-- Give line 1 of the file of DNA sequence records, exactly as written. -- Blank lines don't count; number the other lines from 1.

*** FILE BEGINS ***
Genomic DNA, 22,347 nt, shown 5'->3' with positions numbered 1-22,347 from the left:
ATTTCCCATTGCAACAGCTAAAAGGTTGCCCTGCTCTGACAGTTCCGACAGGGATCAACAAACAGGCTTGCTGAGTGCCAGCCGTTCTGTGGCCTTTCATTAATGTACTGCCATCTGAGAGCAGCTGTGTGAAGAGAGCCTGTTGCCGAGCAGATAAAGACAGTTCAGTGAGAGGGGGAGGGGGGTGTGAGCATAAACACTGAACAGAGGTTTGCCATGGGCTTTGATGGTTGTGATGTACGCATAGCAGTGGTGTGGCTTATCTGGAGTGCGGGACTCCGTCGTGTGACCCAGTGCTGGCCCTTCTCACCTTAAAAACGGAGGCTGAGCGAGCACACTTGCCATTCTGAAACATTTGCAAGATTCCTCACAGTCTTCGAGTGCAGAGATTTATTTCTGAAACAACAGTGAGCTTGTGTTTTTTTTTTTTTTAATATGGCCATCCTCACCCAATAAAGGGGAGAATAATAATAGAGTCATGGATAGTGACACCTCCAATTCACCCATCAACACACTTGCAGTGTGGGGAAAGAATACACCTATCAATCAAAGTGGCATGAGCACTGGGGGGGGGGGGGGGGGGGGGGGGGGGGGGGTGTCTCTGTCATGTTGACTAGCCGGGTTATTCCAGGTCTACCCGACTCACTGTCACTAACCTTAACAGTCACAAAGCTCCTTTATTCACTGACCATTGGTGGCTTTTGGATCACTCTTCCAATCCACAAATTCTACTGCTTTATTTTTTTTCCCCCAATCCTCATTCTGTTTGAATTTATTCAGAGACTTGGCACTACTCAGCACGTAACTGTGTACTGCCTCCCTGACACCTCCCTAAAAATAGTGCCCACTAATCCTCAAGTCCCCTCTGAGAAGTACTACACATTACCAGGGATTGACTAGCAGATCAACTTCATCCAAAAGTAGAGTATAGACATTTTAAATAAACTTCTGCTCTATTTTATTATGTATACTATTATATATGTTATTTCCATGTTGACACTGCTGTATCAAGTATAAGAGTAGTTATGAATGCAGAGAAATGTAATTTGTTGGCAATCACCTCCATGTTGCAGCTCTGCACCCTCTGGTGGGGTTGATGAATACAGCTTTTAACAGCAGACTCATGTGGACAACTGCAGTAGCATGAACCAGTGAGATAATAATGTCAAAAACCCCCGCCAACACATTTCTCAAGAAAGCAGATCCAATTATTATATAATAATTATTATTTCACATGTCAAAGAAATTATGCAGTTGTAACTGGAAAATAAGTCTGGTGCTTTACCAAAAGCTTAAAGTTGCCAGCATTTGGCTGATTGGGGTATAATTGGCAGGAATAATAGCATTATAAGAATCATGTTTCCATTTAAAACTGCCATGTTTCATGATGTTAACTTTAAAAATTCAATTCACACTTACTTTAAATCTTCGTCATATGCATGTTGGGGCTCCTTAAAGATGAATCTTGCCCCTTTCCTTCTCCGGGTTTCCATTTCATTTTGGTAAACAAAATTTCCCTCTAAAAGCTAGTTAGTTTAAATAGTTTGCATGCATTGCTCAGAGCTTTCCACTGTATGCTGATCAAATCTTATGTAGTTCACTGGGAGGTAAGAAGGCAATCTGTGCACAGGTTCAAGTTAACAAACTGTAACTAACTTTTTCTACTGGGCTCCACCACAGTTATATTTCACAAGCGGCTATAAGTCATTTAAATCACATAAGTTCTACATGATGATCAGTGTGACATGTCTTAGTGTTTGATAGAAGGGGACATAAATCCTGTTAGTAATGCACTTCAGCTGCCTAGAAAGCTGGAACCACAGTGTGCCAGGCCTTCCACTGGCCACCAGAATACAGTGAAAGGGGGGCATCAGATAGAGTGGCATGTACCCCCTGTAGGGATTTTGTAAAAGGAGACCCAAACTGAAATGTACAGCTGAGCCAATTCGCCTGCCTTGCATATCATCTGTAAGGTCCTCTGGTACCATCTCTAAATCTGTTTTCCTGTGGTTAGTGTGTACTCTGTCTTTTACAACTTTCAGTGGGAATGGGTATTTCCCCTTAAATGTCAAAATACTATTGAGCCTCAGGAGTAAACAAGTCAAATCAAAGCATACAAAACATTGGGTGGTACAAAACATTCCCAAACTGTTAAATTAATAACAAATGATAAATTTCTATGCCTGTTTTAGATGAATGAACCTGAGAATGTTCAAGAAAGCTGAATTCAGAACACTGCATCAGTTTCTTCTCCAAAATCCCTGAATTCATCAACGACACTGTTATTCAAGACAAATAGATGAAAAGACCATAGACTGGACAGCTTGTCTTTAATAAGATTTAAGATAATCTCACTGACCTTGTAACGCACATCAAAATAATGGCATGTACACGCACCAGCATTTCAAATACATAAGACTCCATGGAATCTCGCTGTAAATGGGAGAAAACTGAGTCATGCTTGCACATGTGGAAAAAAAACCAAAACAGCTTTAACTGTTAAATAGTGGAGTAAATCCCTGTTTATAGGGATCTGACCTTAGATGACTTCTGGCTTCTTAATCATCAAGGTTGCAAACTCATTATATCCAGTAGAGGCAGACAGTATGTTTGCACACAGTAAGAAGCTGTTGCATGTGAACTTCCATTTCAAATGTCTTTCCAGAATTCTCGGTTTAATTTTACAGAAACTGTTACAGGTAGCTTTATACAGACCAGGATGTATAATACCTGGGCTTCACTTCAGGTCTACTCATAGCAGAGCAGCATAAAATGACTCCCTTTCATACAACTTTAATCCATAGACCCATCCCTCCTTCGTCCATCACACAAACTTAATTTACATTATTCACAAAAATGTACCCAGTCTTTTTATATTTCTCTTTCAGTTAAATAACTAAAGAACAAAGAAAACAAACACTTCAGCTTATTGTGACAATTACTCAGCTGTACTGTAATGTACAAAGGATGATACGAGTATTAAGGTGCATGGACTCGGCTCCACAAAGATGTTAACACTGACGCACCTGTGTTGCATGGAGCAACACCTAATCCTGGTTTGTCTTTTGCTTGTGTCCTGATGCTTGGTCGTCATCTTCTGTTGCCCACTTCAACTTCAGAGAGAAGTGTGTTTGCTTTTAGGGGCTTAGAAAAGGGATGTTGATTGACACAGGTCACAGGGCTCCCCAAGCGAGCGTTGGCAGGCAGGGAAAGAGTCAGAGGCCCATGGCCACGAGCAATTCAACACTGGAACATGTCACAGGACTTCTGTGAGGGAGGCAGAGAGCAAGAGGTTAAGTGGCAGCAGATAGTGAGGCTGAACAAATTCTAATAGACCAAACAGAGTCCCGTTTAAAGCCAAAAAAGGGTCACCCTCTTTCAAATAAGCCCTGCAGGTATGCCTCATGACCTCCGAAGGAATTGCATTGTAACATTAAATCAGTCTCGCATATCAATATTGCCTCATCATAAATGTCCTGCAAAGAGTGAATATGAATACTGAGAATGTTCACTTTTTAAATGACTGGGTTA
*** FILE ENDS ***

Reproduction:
Genomic DNA, 22,347 nt, shown 5'->3' with positions numbered 1-22,347 from the left: